Diabetic amyotrophy is an incapacitating illness, distinct from other forms of diabetic neuropathy. It is characterized by lower extremity weakness with normal sensation and a predilection for proximal muscles. Presentation is often accompanied by severe pain and weight loss, often improving with glycemic control.
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A 70 year-old female with T2DM presented with severe, sharp, left proximal leg pain; weakness requiring the use of a cane; and 40 lb weight loss over 8 months.
Exam revealed cachexia (weight 46.3 kg, BMI 17.6 kg/m2), normal heart tones, and clear lungs. Neurological exam was normal with the exception of severe muscle atrophy of the left quadriceps, a postural tremor, and decreased muscle strength in the proximal left lower extremity (3/5 left hip, 3/5 left knee, and 5/5 left ankle). Sensation to light touch was normal.
Labs were notable for hypercalcemia (Ca, 12.2 mg/dL), AKI (Cr, 1.23 mg/dL), hypokalemia (K, 2.8 mEq/L), and microcytic anemia (Hb, 10.5 g/dL). Given bone pain, hypercalcemia, renal insufficiency, anemia, and weight loss, diagnosis of multiple myeloma was entertained; however SPEP, UPEP, and serum free light chains were normal, and hypercalcemia was found to be due to primary hyperparathyroidism.
HbA1c was 8.0%. TSH, vitamin B12, folate, CPK, ESR, CRP, and C3/C4 values were normal. A heavy metal panel was normal. Titers for ANA, ANCA, rheumatoid factor, and Lyme disease were negative. CSF showed increased protein (55 mg/dL) and a non-reactive VDRL. CT-chest/abdomen/pelvis revealed no mass. MRI-cervical/thoracic/lumbar spine revealed no mass or disc disease. Radiographs of the femurs revealed mild OA. EMG was consistent with proximal bilateral lumbosacral polyradiculopathy (left > right) without distal peripheral polyneuropathy.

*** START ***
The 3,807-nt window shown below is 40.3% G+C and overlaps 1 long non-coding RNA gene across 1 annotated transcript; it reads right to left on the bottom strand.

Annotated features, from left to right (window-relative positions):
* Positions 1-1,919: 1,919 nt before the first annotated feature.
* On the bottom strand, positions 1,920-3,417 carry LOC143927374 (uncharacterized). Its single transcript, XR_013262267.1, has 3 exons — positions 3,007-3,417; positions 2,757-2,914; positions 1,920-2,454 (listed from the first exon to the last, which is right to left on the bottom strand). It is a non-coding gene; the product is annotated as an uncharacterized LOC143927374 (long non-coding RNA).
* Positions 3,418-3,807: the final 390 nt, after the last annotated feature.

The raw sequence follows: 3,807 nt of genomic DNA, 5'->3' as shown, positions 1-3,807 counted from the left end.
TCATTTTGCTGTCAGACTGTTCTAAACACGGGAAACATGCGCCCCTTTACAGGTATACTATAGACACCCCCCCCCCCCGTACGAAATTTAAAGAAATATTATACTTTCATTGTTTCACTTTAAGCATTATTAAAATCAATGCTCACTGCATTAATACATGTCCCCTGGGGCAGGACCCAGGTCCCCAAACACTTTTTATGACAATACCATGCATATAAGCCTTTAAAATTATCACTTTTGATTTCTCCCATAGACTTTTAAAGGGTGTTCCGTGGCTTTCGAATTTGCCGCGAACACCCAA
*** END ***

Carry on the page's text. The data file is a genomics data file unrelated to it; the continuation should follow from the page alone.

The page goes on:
The diagnosis of diabetic amyotrophy was made based on presentation with asymmetric, proximal leg weakness, pain, and weight loss with supportive EMG findings. Other potential causes for myelopathy, namely mass lesion, inflammatory, or neoplastic processes were ruled out. Patient was started on prednisone, pregabalin, metformin, cinacalcet, and discharged. Two months later, pain improved; however, weakness persisted and had become symmetric, with 2/5 muscle strength in both proximal legs.
Conclusion : Diabetic amyotrophy is a rare complication of diabetes. Initially described as occurring asymmetrically, many patients progress to bilateral leg involvement. The natural course is variable, with gradual, but often incomplete improvement in strength and persistent muscle wasting. Improvement is often seen with control of diabetes. After exclusion of alternative causes, EMG helps to confirm the diagnosis.
Matthew Mandell– Internal Medicine Resident Physician, University of Illinois at Chicago/Advocate Christ Medical Center, Chicago, Illinois
Dana Mourad– Medical Student, Chicago Medical School at Rosalind Franklin University of Medicine and Science
Leen Alkhouli– Resident physician, UIC/Advocate Christ Medical Center, Burr Ridge, Illinois
Erin Drever– Clinical Assistant Professor of Medicine and Endocrinology & Metabolism, University of Illinois at Chicago/Advocate Christ Medical Center; Division of Endocrinology and Metabolism, Department of Medicine, University of Illinois at Chicago, Merrionette Park, Illinois
Internal Medicine Resident Physician
University of Illinois at Chicago/Advocate Christ Medical Center
Matthew Mandell is a second-year internal medicine resident at UIC/Advocate Christ Medical Center.
Chicago Medical School at Rosalind Franklin University of Medicine and Science
Dana Mourad is a fourth-year medical student at Chicago Medical School.
UIC/Advocate Christ Medical Center
Burr Ridge, Illinois
Leen Alkhouli, M.D., Internal Medicine resident physician at UIC/Advocate Christ Medical Center
Clinical Assistant Professor of Medicine and Endocrinology & Metabolism
University of Illinois at Chicago/Advocate Christ Medical Center; Division of Endocrinology and Metabolism, Department of Medicine, University of Illinois at Chicago
Merrionette Park, Illinois
Dr. Erin Drever is an Endocrinologist at a large teaching hospital in the Chicago area. She is involved in the UIC-affiliated Advocate Christ Internal Medicine Residency Program with teaching, administrative, and research responsibilities. She is also involved in the UIC Endocrine Fellowship Program with teaching and research responsibilities. Her clinical and research interests include transplant endocrinology, endocrine disorders in pregnancy, and diabetes care delivery models.